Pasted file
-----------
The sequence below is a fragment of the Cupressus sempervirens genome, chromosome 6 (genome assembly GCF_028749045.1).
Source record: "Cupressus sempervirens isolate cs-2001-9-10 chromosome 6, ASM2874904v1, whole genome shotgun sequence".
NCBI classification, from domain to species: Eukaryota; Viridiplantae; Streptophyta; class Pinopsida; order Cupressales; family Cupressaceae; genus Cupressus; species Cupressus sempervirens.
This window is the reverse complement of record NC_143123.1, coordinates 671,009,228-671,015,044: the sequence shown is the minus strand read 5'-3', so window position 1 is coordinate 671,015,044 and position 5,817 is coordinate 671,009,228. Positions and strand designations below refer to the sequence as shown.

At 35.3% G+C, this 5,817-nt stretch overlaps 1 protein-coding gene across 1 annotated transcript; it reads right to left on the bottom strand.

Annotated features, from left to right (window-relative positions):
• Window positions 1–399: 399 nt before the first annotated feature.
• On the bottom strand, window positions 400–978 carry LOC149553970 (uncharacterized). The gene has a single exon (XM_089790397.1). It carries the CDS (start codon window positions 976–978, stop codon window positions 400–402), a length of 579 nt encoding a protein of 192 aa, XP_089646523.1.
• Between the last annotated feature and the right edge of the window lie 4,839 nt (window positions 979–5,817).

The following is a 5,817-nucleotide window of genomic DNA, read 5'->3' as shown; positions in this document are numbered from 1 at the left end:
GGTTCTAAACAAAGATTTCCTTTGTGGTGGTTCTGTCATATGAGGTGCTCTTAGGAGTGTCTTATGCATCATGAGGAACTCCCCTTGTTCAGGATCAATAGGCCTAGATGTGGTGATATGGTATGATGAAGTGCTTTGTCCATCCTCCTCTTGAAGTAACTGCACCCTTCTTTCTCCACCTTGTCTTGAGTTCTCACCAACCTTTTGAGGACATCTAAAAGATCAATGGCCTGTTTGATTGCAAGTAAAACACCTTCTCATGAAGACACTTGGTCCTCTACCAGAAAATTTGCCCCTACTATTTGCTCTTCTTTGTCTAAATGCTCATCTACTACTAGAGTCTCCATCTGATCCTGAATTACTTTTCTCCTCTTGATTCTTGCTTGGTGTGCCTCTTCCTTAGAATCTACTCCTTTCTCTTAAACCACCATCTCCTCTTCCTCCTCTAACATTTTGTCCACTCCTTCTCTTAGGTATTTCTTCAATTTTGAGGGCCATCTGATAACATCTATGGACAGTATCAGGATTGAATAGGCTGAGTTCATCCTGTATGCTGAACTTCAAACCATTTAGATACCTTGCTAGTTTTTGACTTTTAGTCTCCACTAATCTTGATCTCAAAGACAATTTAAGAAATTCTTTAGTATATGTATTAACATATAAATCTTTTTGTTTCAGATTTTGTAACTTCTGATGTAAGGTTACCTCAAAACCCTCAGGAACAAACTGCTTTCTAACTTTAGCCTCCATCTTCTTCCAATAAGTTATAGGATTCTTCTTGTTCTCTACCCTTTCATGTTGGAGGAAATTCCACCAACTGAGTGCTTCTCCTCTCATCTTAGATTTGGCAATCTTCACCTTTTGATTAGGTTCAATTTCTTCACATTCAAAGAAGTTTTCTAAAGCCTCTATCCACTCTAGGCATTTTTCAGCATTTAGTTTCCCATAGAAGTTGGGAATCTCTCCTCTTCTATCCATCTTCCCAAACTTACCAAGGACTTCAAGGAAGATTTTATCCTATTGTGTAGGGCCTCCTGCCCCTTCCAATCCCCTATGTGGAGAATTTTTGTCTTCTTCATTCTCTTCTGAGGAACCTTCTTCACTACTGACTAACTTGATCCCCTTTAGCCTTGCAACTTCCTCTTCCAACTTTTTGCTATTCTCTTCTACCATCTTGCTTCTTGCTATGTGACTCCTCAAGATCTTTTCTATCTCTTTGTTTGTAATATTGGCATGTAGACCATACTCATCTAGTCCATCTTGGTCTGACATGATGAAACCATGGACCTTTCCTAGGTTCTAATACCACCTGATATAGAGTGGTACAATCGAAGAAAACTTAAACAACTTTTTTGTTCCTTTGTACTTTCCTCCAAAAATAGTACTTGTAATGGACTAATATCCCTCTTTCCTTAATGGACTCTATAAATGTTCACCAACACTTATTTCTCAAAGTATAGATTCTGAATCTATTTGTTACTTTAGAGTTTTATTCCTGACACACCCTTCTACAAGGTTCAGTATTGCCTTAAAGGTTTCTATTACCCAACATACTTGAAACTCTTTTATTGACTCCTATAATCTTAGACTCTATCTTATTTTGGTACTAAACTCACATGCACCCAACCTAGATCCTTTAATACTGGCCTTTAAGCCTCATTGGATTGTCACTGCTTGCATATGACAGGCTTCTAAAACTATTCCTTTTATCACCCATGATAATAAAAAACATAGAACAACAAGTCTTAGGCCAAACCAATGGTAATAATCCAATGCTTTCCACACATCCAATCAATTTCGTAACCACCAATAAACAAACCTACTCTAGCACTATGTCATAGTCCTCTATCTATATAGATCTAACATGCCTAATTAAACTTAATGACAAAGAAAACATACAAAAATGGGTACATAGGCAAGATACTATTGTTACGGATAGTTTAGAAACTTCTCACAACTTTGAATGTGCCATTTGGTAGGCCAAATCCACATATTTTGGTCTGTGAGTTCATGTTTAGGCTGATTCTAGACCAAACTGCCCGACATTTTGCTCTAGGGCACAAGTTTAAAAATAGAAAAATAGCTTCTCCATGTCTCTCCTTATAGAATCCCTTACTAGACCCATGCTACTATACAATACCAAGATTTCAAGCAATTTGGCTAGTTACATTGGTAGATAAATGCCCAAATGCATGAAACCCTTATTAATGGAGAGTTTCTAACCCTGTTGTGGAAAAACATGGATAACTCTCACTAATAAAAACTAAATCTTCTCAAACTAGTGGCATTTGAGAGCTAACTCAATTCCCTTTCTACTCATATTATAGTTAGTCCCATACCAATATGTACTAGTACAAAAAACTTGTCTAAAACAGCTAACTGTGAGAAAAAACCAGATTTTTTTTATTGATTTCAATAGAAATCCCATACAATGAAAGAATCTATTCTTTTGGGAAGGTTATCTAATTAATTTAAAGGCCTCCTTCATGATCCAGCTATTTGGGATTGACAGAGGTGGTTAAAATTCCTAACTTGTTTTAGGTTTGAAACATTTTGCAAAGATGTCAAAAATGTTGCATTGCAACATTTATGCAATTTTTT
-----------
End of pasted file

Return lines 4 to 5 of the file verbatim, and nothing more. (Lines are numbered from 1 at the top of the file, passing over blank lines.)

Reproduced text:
This window is the reverse complement of record NC_143123.1, coordinates 671,009,228-671,015,044: the sequence shown is the minus strand read 5'-3', so window position 1 is coordinate 671,015,044 and position 5,817 is coordinate 671,009,228. Positions and strand designations below refer to the sequence as shown.

At 35.3% G+C, this 5,817-nt stretch overlaps 1 protein-coding gene across 1 annotated transcript; it reads right to left on the bottom strand.